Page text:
Scott looked around him a little uneasily.  Although he would never admit it, the cabin was making him feel uncomfortable. He looked out the window, where the last rays of the sun were just disappearing behind the mountains. “Maybe we can come back tomorrow and try to find him.”

Scott noticed that Johnny nodded his head and looked a little relieved.  “Come on, Scott, let’s get out of here, we ain’t goin’ ta find anything standin’ around.  But YOU get to explain things to the Old Man this time.”

Scott looked at his brother. “All right, I’ll explain about having to come back here, and YOU, dear brother can explain why you couldn’t find the animal’s tracks.”

Johnny took a swipe at his brother and then turned to leave.  But just as he turned, the heavy door slammed open with enough force to tear the hinges, and a hairy form charged towards the two men.  

 

“What are you doing in my cabin?  You have no right to be here!”  The man skidded to a stop a foot or so from Scott, who involuntarily took a step back.

Johnny had his gun drawn and leveled at the man before he had even come to a complete stop.  “Back off, mister.”  Johnny growled.

The man looked at Johnny, but the gun didn’t seem to impress him.   “Get out of my cabin, NOW!  Go home!”

The man spoke with a strange accent, and Johnny made a mental note to ask his brother about it later.  Taking a good look at the man, Johnny lowered his gun slightly.  He was of medium height, with long unkempt red hair and a full beard. His clothes had obviously seen better days, and as far as Johnny could tell, he wasn’t armed.  He was also barefoot.

Scott decided the diplomatic approach would be best.  “I’m sorry if my brother and I intruded.  We were looking for someone, and thought that he might be here.”

The man remained agitated.  “He is not here, no one is here.  Now go, before it is too late.”

“Too late for what?”  Johnny asked.

“Please, just go.”  The man suddenly seemed almost resigned.

Scott looked at the man’s bare feet.  “We saw tracks at the carcass of a steer.  Were they yours?”

The man looked at Scott as if he didn’t quite understand the question.

Johnny spoke up.  “A dog or wolf killed some steers just south of here.  We saw some tracks next to one of the kills that could have been yours. Did you get some meat from the steer after it had been killed?  If you did, it’s O.K., we just want to know.”

The man immediately started nodding his head,  “Yes, that’s it.  I needed some meat and since the animal was already dead….”  His voice trailed off.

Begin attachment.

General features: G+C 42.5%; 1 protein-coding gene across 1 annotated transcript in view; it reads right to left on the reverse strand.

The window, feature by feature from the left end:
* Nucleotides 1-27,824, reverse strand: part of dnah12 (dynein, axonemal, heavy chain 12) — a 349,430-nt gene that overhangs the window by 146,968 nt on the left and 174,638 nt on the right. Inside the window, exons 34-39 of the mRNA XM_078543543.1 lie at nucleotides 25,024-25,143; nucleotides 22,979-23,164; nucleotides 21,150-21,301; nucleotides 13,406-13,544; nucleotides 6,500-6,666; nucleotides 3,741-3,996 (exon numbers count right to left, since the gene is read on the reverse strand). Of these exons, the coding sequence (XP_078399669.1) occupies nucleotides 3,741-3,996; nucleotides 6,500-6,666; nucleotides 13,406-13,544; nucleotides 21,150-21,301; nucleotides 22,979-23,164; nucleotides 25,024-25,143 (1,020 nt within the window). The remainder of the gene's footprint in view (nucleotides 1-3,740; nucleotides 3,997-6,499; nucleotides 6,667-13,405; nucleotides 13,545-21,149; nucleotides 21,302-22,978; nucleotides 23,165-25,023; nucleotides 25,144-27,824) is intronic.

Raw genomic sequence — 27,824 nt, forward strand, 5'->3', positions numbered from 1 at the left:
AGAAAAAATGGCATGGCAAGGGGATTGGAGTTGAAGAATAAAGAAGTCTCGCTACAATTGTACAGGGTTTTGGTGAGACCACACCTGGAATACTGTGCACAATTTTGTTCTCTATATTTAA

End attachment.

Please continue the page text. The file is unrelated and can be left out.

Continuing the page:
“Did you see what it was that killed those steers?”  Scott asked.

The man hesitated for a moment, and then shook his head.

Scott watched the man for a second. Then asked another question “My brother thought it might be a dog.  It’s not yours, is it?”

Again the man shook his head.  “No,” He whispered,  “It isn’t mine.  And it is no dog.”

Johnny looked at him sharply.  “I thought you said you hadn’t seen it.”

The man returned Johnny’s gaze calmly.  “I haven’t.  I have never seen the Creature.  But I have heard its howl, and seen its tracks.  It is not a dog.”

Once again the man started to get agitated.  “Please, you must go.  It is not safe in these woods at night.”

Scott and Johnny looked at each other before Scott asked the question.  “Why do you think that it’s not safe?”

“The Creature will be out there tonight, looking for blood.  You will not be safe once he appears.”

Johnny took a step closer to the man.  “I’m telling you right now that the “Creature” has a lot more to fear from us than we have to fear from him.  When we catch sight of him, he’s going wish he’d never set foot on Lancer.”

The man sadly shook his head.  “I wish that you could stop him, and I wish you luck.  I have been praying that the Creature would somehow die, but so far, my prayers have not been answered.  Now, please, go on your way and leave me alone.”

“You have any problems with us settin’ some traps around?”  Johnny asked.

The man once again shook his head, but refused to meet their eyes.

Scott caught Johnny’s eye and indicated that they should leave.  Johnny wanted to ask the man some more questions, but finally gave in to his brother’s silent request and turned and walked out the door, followed closely by Scott.

Once they were back by the creek, Johnny angrily turned towards his brother.  ‘I wasn’t done askin’ him questions.  You know he was lyin’.”

Scott nodded as he swung up on Charlie. “I got that impression too.  But he wasn’t going to tell us any more, at least not tonight.  We can always come back.” 

Johnny glanced back towards the shack as he mounted.  “Yeah, but next time let’s come during the day.  That place gives me the creeps.”

“It sure wasn’t much of a home, that’s for sure,” Scott observed as he started to guide Charlie down the hill.

“Yeah, and for somebody that’s so darn afraid of things that go bump in the night, it was pretty peculiar that there was no lock on the door.  Not even a bar.  Nothin to keep it from just bein’ pushed open.”  Johnny shook his head.  “He knows somethin’ about that wolf or whatever it is, but he doesn’t want us to know it.”